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Child custody schedules should be practical for all parties

On Behalf of | May 31, 2016 | Child Custody

If you’re a parent, you likely place an emphasis on finding time to spend with your children. This can be tricky enough when you are living in the same home with your children. But if you are going through a divorce and will be sharing custody, then scheduling parenting time is more complicated.


Your parenting time will be dictated by the terms of your custody agreement, which is legally binding. Therefore, you want to try to get terms that are right for you and your children. So, when working out the details of your schedule, there are several important factors to think about.

First, you need to consider all of your obligations. While you may be tempted to try to get as much custody time as possible, this may not be practical for you or your children. One expert recommends that you take a practical, businesslike approach to custody scheduling and refrain from making emotional choices.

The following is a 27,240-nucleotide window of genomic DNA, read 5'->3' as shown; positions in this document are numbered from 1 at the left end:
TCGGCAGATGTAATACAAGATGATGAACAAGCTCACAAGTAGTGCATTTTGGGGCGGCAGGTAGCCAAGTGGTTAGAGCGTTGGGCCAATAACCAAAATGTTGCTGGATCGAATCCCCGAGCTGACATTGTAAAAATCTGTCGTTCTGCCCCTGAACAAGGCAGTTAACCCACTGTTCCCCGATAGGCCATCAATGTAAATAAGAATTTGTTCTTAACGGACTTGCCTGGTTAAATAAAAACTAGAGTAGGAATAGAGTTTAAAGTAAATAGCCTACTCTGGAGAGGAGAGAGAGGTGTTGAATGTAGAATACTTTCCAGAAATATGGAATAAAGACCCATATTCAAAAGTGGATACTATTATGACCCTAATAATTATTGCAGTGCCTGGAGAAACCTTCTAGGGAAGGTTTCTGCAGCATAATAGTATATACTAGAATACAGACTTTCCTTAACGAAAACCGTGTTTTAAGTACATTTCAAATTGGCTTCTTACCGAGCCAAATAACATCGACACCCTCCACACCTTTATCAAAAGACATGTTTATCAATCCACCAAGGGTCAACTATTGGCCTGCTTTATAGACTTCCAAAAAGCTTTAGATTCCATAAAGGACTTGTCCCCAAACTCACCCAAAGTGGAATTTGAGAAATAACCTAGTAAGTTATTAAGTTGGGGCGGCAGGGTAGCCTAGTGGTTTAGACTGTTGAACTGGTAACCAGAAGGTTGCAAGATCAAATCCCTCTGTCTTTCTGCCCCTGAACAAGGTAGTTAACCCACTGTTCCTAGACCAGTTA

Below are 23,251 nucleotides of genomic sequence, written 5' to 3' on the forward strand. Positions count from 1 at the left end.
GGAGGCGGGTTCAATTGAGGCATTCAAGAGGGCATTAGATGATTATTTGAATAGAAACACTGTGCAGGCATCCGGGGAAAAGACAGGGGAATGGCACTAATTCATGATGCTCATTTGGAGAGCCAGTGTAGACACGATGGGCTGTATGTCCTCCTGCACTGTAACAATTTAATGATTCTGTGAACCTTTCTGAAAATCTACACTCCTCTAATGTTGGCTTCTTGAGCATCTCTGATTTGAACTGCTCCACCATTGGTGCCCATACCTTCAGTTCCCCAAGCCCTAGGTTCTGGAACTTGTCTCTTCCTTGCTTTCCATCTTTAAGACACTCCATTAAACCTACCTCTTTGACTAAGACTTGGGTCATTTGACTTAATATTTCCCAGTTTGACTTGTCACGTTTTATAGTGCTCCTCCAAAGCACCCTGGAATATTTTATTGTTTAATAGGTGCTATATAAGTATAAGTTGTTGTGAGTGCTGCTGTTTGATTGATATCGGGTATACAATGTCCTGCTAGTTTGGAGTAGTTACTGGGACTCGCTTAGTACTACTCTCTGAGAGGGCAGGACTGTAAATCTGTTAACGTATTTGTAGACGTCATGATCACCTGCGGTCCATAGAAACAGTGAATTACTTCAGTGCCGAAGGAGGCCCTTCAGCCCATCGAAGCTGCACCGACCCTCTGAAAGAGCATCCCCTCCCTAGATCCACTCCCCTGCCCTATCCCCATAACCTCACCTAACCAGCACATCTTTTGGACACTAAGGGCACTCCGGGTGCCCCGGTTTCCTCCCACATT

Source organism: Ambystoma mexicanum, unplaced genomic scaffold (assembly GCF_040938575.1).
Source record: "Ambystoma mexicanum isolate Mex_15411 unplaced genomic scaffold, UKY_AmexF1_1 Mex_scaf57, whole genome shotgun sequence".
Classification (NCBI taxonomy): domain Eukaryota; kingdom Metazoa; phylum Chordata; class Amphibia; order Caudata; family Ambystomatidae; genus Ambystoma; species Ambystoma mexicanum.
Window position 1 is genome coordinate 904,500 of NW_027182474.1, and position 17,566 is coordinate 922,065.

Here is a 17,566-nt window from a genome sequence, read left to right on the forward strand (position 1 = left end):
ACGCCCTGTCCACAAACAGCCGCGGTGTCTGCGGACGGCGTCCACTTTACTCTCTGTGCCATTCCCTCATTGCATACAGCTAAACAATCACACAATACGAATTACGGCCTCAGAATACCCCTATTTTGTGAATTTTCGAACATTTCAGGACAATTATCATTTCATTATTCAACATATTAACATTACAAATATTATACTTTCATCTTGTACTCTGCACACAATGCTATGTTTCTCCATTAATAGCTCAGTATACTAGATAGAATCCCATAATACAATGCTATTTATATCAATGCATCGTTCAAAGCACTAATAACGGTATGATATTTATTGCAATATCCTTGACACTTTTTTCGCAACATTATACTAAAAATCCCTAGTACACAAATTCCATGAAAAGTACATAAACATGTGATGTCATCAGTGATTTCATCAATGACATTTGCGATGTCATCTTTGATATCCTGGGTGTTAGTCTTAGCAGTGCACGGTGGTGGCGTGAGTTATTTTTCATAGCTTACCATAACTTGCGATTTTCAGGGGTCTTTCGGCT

Also, it is vital that you take your children’s schedules into account. Older children are typically involved in extracurricular and school-related activities. They also have friends with whom they want to spend time. As such, it is a good idea to ask the child directly about his or her needs and wants. Not only will this help you develop an effective schedule, but it also can give the child a sense of empowerment over what can be a very difficult situation.

Making the right scheduling decisions can help make the changes your family is going through easier to manage. Of course, when parents cooperate, this makes the process much easier. But a divorce can be wrought with conflicts, making it impossible for parents to reach amicable decisions.

An experienced child custody attorney may be able to help if you are in a contentious divorce and are having difficulty working out a reasonable custody agreement. The attorney can work to help ensure that your best interests and the best interests of your children are given the proper consideration by the court.


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